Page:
U.Roy was renowned for his melodic style of toasting, and a highly developed sense of timing. Beckford was featured on the album True Love by Toots and the Maytals, which won the Grammy Award in 2004 for Best Reggae Album, and showcased many notable musicians including Willie Nelson, Eric Clapton, Jeff Beck, Trey Anastasio, Gwen Stefani / No Doubt, Ben Harper, Bonnie Raitt, Manu Chao, The Roots, Ryan Adams, Keith Richards, Toots Hibbert, Paul Douglas, Jackie Jackson, Ken Boothe, and The Skatalites.
Beckford was awarded the Order of Distinction in 2007 by the Jamaican government for his contribution to music. In addition to being arguably the first performer to record Rastafari themes on record, many internationally known dancehall deejays have acknowledged U-Roy as an influence on their careers, including Sean Paul and Shabba Ranks.
No cause of death has been made public, although he suffered from diabetes, hypertension, and problems with his kidneys prior to his death, and had been undergoing surgery at the hospital.
In December 2021, the world lost the incredible talent of bassist Robbie Shakspeare, one half of "The Rhythm Twins" the reggae rhythm section and production duo Sly and Robbie, with drummer Sly Dunbar.
As part of the Channel One studio house band, Shakespeare played on innumerable Reggae hits in the 1970's, for many artists, on various record labels.
As a part of Sly and Robbie, Shakespeare worked with various reggae artists such as U-Roy, Peter Tosh, Bunny Wailer, Dennis Brown, Gregory Isaacs, Sugar Minott, Augustus Pablo, Yellowman, Black Uhuru and Grace Jones.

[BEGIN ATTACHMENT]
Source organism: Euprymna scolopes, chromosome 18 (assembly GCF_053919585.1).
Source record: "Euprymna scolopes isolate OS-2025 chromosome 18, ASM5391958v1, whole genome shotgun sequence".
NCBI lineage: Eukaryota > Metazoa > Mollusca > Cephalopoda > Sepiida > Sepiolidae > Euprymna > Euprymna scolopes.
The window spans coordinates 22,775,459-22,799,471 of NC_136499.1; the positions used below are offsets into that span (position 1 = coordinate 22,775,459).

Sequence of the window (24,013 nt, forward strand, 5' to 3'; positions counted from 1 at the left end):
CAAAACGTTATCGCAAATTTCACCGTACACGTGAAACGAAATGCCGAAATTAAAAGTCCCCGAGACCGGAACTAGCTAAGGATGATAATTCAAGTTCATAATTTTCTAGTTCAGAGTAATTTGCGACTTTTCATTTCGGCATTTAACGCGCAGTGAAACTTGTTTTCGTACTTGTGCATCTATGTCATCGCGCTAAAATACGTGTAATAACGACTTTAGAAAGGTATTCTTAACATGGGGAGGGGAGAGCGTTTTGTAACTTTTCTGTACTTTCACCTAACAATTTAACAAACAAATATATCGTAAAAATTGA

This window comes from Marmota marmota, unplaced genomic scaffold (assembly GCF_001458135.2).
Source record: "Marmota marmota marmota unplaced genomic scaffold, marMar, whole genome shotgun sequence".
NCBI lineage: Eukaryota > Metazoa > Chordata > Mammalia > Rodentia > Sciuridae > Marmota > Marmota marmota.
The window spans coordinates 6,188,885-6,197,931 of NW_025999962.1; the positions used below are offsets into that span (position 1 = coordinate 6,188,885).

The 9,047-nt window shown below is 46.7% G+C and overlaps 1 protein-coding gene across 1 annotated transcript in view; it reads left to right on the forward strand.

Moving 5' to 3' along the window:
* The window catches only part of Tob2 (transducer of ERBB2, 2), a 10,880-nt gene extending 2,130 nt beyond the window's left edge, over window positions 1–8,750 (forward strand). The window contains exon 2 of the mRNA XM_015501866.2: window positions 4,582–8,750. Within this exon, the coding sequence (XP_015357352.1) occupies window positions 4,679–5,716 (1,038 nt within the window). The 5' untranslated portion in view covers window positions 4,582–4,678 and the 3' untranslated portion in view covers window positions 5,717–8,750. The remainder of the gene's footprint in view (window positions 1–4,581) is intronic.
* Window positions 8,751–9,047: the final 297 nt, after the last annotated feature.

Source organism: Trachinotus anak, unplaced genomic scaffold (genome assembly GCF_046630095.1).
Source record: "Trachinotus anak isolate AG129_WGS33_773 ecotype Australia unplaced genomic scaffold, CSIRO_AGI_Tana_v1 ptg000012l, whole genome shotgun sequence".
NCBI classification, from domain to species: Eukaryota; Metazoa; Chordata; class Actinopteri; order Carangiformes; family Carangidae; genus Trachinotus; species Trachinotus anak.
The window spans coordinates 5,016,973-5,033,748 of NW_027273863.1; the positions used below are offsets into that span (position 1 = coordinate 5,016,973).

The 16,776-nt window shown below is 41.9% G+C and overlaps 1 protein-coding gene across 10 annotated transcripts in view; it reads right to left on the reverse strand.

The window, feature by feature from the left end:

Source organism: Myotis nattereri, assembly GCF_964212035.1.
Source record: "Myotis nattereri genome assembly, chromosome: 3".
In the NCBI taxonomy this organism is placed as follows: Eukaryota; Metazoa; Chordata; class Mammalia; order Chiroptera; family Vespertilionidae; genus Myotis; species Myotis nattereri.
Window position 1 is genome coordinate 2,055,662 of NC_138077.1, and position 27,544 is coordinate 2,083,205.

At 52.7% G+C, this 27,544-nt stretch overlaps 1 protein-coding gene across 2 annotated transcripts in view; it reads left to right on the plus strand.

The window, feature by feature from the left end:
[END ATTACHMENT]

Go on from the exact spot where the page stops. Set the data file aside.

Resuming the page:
His production work also extended beyond the reggae genre, covering various pop and rock artists such as The Rolling Stones, Bob Dylan, Jackson Browne, Cyndi Lauper, Joe Cocker, Yoko Ono, and Serge Gainsbourg.
He toured the world extensively, throughout the 70's, up until recently, with various artists, and ran the Taxi record label, with his partner Sly Dunbar.
Prior to his involvement in Sly and Robbie, he was a member of the session groups The Revolutionaries and The Aggrovators.
Robbie Shakspeare received two Grammy Awards in his lifetime, along with 13 Nominations.
Shakespeare died following kidney surgery in Florida, on 8 December 2021, at the age of 68.
All of these truly legendary artists will continue to live on in the firmament of music, and their contributions to it are immortal.
Written by David Asher. David is the former vocalist of the Reggae/Rock group The Process, and currently fronts his own Roots Reggae group DAB David Asher Band.
Although space does not allow us to go into greater detail, we also lost Larry King, Hal Holbroock, Cloris Leachman, Cicely Tyson, Mary Wilson, Chick Corea, Rush Limbaugh, Bunny Wailer, George Segal, Olympia Dukakis, Charles Groden, F. Lee Bailey. Donald Rumsfeld, Ed Asner, and Colin Powell in 2021.
The grim reaper has certainly been busy pruning the tree of life in 2021.
Let’s pray in 2022 he takes a break.
16th November, 2023